600 students from 36 schools around the country descended upon Cork’s City Hall this week, suited and booted and ready to represent their delegations at Davis College’s Model United Nations (DCMUN).
There was an electric atmosphere on Wednesday morning at the official opening ceremony for the mock United Nations General Assembly, where students represent different countries, and spend three days fiercely debating resolutions on everything from gun regulation, to the participation of transgender people in sports.
Run by students from Davis College in Mallow, it is the largest Model UN conference of its kind in the country.
Fifth-year Davis College student, and secretary general of this week’s MUN event, Charlie O’Callaghan, said they were kicking off on Wednesday morning with debates about euthanasia, education systems, and the Taliban.
“Some students will speak from the perspective of a country that they are not from, from the entire other hemisphere of the globe… and see how people from there view the same issues that we view here, and how their opinions might differ. Which is very beneficial, just to look at people’s problems from multiple different points of view,” he said.
Fifth-year student Cormac Shanahan, deputy secretary General for the conference, said that the event is run “by the students and for the students”.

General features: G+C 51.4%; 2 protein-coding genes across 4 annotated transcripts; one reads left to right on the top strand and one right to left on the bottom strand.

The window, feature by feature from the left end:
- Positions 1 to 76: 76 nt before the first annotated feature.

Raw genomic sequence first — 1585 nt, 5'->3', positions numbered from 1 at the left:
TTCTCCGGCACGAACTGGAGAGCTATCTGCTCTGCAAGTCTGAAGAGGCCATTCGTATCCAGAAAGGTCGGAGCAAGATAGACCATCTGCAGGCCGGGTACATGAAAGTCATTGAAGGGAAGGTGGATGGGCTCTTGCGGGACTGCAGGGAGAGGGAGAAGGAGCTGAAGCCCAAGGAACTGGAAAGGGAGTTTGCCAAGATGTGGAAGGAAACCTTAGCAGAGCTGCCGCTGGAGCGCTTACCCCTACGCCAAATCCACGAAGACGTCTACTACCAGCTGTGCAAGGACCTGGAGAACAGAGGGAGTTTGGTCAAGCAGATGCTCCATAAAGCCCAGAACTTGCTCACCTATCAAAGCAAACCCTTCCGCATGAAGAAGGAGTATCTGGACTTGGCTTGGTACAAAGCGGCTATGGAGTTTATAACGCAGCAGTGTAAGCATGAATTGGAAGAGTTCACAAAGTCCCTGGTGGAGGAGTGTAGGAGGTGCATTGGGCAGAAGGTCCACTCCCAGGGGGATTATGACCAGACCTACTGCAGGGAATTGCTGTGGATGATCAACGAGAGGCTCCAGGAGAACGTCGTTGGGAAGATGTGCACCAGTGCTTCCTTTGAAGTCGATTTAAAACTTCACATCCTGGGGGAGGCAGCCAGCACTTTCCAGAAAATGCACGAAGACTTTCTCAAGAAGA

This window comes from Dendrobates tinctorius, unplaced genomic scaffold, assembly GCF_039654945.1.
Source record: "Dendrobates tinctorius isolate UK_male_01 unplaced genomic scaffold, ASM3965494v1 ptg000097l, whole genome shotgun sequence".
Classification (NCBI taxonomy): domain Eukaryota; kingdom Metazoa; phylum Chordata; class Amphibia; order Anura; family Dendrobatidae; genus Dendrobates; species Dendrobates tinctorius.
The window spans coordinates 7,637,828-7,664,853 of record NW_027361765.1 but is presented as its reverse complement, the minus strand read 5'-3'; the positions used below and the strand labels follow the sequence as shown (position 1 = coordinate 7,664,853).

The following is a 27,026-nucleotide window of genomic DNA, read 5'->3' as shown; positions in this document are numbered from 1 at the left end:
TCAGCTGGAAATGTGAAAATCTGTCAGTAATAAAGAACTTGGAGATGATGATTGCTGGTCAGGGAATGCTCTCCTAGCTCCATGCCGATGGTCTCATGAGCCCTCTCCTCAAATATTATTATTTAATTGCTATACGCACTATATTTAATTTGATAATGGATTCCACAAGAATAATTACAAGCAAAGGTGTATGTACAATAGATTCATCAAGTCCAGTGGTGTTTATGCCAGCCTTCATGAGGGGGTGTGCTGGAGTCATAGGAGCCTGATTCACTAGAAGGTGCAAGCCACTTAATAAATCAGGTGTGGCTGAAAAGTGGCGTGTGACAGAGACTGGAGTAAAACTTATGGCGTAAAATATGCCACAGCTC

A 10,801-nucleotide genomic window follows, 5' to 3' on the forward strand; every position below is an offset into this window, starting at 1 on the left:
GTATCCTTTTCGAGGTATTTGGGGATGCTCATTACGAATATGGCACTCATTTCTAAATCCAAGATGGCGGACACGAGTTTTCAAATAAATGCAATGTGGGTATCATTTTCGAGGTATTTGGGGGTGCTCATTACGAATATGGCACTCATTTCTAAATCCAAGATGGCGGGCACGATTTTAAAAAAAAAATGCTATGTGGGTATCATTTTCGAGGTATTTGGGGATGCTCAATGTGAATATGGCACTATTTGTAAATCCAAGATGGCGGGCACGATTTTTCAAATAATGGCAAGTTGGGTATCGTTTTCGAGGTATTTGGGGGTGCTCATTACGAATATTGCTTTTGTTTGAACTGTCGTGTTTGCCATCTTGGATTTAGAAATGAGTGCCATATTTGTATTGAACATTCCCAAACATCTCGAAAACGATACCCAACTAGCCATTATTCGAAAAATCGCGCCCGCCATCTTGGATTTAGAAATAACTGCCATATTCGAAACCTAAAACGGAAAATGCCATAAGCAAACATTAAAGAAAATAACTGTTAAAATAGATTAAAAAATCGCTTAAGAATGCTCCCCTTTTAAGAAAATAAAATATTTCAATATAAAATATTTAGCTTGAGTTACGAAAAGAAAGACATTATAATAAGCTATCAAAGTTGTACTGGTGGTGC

“It can be stressful, but it’s worth it, it really is, especially when we saw the entire crowds up on the balcony and down on the floor, you can tell it paid off, it really did… I’m so excited now, I cannot wait,” he said.
Second-year student at Davis College, Louisa Foley is one of the youngest delegates, representing Nigeria and putting forward a motion about police intervention during protests.
“We’re against all of that, police killing people in protests. I have an interest in the topic, and I had already done a project on it before then, so that was really helpful. My friend and I, we’re Nigeria, so we have a connection as there were violent protests recently in Nigeria in 2020, so it’s kind of relevant in Nigeria as well,” she said.
As well as delegates debating on behalf of their allocated nations, other students take on administration roles.
Head of press, Davis College student Leah Wallace, is in charge of producing The United Times newspaper, covering everything that happens at DCMUN.
“You’re running around finding people’s views and opinions… Reading the articles and editing them, you’re actually getting to know the article more and you’re learning what it’s about,” she said.
Editor of the paper, Caoimhe Buckley, said that the press is a key part of democracy in action.
“I just think that the press is important, because it can get people’s views across better, and it reaches out to other people who may not be here to let them know what’s happening and what’s going on,” she said.
Officially opened on Wednesday morning with speeches from Lord Mayor of Cork, Deirdre Forde, Cork ETB director of schools Pat McKelvey, and keynote speaker Saoirse Mackin, students will debate until Friday.
José Horta, director of DCMUN and deputy principal at Davis College, said that “the array of skills that they develop is absolutely incredible”.